There is plenty of the “familiar” in the production of Here and There, a play running at the Detroit Repertory Theatre. From a former local broadcaster making her stage debut to the poignant lessons about living in the past while dealing with grief in the present, there is a familiarity and warmth that is easy to slip into. This play does not say anything new or original about its theme, but rather is a folksy melodrama wrapped in an urbane shell of pontification and monologue.
The actress in question is former WKBD-TV/WWJ-TV (Channels 50 and 62) news anchor Amyre Makupson. As most Detroiters know, Makupson has a very distinctive, very specific vocal range. When she steps onstage in the lead role of Becca and delivers the first of a succession of monologues spoken directly to the audience, one must use all their strength to keep the suspension of disbelief necessary to enjoy any fictional enterprise. Imagine Bill Bonds, Mort Crim or any other Detroit broadcasting fixture pitching you a tale under stage lights without a desk, a TelePrompTer or a smiling sidekick. What starts as a bit of novelty soon wears off as the story unfolds, and only resurfaces when Makupson’s acting skills are strained by the demands of the material, which frequently calls for a very quick shift in tenor and mood.
Becca is a retired writer, living in Arizona, unable and unwilling to shake the memory of her deceased husband, Aaron (John Forman), who makes frequent visits into the home that was intended to be their end-of-the-road Eden. Aaron, also a writer, died a few years back, but is still available in ghost form to Becca for long chats about fatherhood, sports and love. He sits rather stiffly in his all-white outfit in his old haunt, the La-Z-Boy in the living room. He’s wearing the same white getup they buried him in: shorts, tennis shoes, shirt. In a “familiar” bit of repartee with the audience, he explains that his whole life was spent in a suit and tie, and under no circumstances was he going to spend eternity in such garb.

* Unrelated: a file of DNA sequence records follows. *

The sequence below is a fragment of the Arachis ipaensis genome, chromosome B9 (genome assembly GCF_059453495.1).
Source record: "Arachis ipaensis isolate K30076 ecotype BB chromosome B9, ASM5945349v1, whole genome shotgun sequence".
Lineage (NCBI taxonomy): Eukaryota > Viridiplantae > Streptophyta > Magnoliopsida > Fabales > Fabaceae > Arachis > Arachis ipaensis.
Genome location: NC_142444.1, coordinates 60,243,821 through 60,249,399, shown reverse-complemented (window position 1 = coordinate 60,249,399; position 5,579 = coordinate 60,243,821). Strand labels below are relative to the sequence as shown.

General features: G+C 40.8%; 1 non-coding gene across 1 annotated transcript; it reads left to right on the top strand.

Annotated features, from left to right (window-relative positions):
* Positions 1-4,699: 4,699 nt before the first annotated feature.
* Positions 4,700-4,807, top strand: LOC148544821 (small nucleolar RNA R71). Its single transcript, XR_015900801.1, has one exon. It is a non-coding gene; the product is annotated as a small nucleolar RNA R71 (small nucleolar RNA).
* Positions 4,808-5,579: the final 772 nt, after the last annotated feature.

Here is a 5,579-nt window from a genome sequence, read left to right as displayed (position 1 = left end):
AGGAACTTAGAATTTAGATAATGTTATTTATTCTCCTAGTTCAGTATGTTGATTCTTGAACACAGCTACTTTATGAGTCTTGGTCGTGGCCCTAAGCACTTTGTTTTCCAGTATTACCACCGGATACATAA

Throughout the play, Becca seems relatively content and her conversations with her dead husband are pithy and anecdotal — with a dead husband this colorful, animated and clever, there doesn’t seem to be much reason for her to “get over it.” I suppose that was the big lesson of this play: Get from the “here” to the “there.” Bathe in the memories of a lost love, but do not drown. Becca never seems to be drowning, though, and her recollections of a silly group counseling session she was talked into, and her obvious wisdom when recounting her dependence on humor to see her through the rough times, belies her need for such hand-holding.
Becca and Aaron have a son, Josh (Jeff Thomakos), who also talks to his father’s ghost while staying with his mother for a short visit before his big acting debut in New York City. Sadly, Josh’s aw-shucks demeanor was distracting, and his heart-to-hearts with his Dad were not nearly as inspired as the flashbacks that show pivotal moments in his parents’ lives. The flashbacks are played out on a cleverly crafted lazy Susan that spins the characters in and out of view, in and out of time.
Esther Blumenfeld, the author of Here and There, has made a career of writing about humor in such books as Oh, Lord, I Sound Just Like Mama (I’m not kidding), Oh, Lord, It’s Monday Again (again, I’m not kidding) and The Smile Connection: How To Use Humor In Dealing With People (you get the idea). If these titles seem a little Erma Bombeckian to you, you’ll have a good idea how her play flies. It’s warm, sticky and sweet; every aphorism and observation rings familiar. It’s kind of like hanging out with a mildly funny old man on a park bench on a sunny day — touching, but ultimately a bit tired and clichéd.
Here and There is showing at the Detroit Repertory Theatre (13103 Woodrow Wilson, Detroit) through Dec. 28. Call 313-868-1347 for ticket information.E-mail Dan DeMaggio at email@example.com.